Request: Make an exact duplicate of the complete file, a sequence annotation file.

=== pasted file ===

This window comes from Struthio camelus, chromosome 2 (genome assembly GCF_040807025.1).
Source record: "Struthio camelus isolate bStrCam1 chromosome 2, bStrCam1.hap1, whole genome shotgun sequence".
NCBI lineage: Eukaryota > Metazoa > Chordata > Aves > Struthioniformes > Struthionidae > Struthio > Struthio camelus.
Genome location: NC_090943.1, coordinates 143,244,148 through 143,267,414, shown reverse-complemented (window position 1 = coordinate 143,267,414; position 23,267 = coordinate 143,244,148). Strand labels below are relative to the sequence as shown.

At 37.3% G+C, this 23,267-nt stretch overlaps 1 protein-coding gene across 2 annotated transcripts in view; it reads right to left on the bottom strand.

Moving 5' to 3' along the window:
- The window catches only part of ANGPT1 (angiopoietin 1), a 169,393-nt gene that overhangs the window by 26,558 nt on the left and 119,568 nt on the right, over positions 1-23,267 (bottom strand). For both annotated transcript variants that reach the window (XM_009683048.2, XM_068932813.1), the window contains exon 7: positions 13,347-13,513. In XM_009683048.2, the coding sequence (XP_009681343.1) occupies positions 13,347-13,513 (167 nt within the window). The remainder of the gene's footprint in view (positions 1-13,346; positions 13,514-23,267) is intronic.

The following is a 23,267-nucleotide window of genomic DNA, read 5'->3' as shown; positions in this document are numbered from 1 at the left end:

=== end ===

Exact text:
This window comes from Struthio camelus, chromosome 2 (genome assembly GCF_040807025.1).
Source record: "Struthio camelus isolate bStrCam1 chromosome 2, bStrCam1.hap1, whole genome shotgun sequence".
NCBI lineage: Eukaryota > Metazoa > Chordata > Aves > Struthioniformes > Struthionidae > Struthio > Struthio camelus.
Genome location: NC_090943.1, coordinates 143,244,148 through 143,267,414, shown reverse-complemented (window position 1 = coordinate 143,267,414; position 23,267 = coordinate 143,244,148). Strand labels below are relative to the sequence as shown.

At 37.3% G+C, this 23,267-nt stretch overlaps 1 protein-coding gene across 2 annotated transcripts in view; it reads right to left on the bottom strand.

Moving 5' to 3' along the window:
- The window catches only part of ANGPT1 (angiopoietin 1), a 169,393-nt gene that overhangs the window by 26,558 nt on the left and 119,568 nt on the right, over positions 1-23,267 (bottom strand). For both annotated transcript variants that reach the window (XM_009683048.2, XM_068932813.1), the window contains exon 7: positions 13,347-13,513. In XM_009683048.2, the coding sequence (XP_009681343.1) occupies positions 13,347-13,513 (167 nt within the window). The remainder of the gene's footprint in view (positions 1-13,346; positions 13,514-23,267) is intronic.

The following is a 23,267-nucleotide window of genomic DNA, read 5'->3' as shown; positions in this document are numbered from 1 at the left end: